National report — Member discontent over the handling of the American Academy of Dermatology's (AAD) workforce initiative unveiled last fall is bringing about fundamental changes in the program — and perhaps in the decision-making process that governs such matters.
A petition introduced at the 63rd Annual Meeting of the AAD in February in New Orleans proposes amending AAD bylaws to prevent the organization from becoming involved in or funding any workforce initiative without first holding a membership debate and vote.
"We felt that this was our only recourse to either stop the initiative itself or stop it at some point in the future," says Orin M. Goldblum, M.D., one of the petition's co-sponsors. "After talking to a number of colleagues, I was bothered by the fact that such an important decision was made by the board of directors without allowing the members to vote."
Dr. Goldblum is a Pittsburgh-based private practitioner who also serves on the staff of the University of Pittsburgh Medical Center's South Side Hospital.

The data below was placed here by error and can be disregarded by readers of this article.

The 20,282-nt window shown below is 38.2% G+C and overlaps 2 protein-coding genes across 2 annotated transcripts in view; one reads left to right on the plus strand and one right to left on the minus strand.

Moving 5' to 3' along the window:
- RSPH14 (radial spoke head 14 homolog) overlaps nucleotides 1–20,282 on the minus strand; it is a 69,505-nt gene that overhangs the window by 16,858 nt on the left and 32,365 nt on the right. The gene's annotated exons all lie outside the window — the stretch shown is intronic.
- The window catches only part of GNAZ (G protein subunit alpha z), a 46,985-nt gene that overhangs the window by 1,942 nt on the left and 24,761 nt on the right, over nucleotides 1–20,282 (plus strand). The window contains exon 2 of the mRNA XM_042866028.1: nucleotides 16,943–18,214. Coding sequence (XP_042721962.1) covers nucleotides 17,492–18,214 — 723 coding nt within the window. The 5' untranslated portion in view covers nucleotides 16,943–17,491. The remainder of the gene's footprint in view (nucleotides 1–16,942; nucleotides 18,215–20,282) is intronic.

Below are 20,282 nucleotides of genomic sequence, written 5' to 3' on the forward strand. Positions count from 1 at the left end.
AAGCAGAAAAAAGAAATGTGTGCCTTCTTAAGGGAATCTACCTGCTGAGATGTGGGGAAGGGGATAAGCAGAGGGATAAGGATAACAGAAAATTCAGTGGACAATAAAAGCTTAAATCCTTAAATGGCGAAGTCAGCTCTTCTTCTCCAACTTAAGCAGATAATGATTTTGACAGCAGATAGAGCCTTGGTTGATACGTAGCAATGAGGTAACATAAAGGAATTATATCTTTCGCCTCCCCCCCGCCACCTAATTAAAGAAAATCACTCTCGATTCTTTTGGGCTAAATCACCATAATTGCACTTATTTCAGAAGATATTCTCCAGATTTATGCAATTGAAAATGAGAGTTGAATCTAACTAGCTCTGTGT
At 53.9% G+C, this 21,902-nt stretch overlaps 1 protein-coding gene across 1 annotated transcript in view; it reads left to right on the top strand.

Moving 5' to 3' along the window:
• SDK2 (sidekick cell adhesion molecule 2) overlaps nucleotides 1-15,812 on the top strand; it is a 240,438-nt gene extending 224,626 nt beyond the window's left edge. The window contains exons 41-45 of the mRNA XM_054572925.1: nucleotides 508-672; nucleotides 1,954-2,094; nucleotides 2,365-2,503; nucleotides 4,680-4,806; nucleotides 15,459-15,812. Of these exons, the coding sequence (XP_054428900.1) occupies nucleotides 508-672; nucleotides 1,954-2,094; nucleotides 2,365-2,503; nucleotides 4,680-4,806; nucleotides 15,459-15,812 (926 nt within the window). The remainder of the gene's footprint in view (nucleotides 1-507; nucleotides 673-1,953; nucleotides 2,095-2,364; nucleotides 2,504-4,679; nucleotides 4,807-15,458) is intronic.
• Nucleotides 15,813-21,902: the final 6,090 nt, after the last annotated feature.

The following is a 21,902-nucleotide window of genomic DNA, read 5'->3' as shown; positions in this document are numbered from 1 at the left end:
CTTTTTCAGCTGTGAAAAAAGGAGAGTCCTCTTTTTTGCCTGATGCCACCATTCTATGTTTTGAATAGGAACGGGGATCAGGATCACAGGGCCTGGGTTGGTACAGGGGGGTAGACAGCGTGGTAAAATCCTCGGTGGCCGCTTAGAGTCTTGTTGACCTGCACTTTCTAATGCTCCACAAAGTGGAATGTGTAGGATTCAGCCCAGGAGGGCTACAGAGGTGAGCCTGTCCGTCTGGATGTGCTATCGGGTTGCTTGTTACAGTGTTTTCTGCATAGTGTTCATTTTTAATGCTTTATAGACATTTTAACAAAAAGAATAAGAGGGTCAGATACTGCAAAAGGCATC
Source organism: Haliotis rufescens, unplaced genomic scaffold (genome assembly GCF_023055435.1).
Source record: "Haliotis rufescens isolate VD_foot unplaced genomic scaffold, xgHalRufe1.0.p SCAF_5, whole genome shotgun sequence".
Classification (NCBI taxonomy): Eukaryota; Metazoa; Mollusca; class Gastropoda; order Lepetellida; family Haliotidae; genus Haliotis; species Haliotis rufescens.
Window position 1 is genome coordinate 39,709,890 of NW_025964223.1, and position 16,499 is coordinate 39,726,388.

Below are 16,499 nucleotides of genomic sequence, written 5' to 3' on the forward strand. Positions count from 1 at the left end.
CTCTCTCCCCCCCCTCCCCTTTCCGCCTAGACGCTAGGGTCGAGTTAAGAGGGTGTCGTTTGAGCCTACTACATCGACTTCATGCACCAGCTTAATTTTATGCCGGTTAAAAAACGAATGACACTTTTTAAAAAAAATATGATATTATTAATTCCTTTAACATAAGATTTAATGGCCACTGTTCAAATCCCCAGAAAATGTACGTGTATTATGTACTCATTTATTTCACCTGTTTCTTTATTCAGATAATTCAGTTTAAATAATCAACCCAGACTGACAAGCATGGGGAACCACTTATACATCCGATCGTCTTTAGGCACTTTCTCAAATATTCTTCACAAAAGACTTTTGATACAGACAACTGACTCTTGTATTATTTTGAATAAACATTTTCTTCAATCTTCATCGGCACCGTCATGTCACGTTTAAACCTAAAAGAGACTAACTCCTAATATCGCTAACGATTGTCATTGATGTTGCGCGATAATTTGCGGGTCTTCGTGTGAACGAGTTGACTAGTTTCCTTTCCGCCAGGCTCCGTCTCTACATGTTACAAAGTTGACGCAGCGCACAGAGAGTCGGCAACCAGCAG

Chronology The Ad Hoc Task Force on the Dermatology Workforce Initiative began meeting last summer. Among its recommendations was to establish an AAD fund to support resident training in an attempt to offset a predicted shortfall in the number of dermatology residents (Resneck J Jr, Kimball AB. J Am Acad Dermatol. 2004 Jan;50(1):50-54).
Members' concerns about the initiative include the potential for conflicts of interest and the inability to guarantee that newly trained dermatologists will ultimately practice in areas where they're needed.
However, Dr. Goldblum says, "The underlying issue is, what is a major decision for this organization? And when should a board of directors of an organization such as the AAD consult with membership and allow them to debate and vote on such an issue?"
According to AAD Secretary-Treasurer David M. Pariser, M.D., board members never considered allowing members to vote.
"We have no precedent for doing that," he tells Dermatology Times. "The board passes a $27 million budget every year without direct member input."
Initiative retooled In response to members' concerns, the AAD retooled the Dermatology Workforce Initiative in December; it's now the Dermatology Resident Support (DRS) program.
"The board of directors decided to broaden the scope of this initiative to look at the idea of dermatologist shortages not only from the supply side, but also to look at other, larger issues such as the proper use of physician extenders and primary care physicians," Dr. Pariser says.
Board members also opted to hold off on funding any residency positions beyond the initial 10 - for which funding had already been committed - at least until they discuss the matter at the AAD's April Solutions Summit.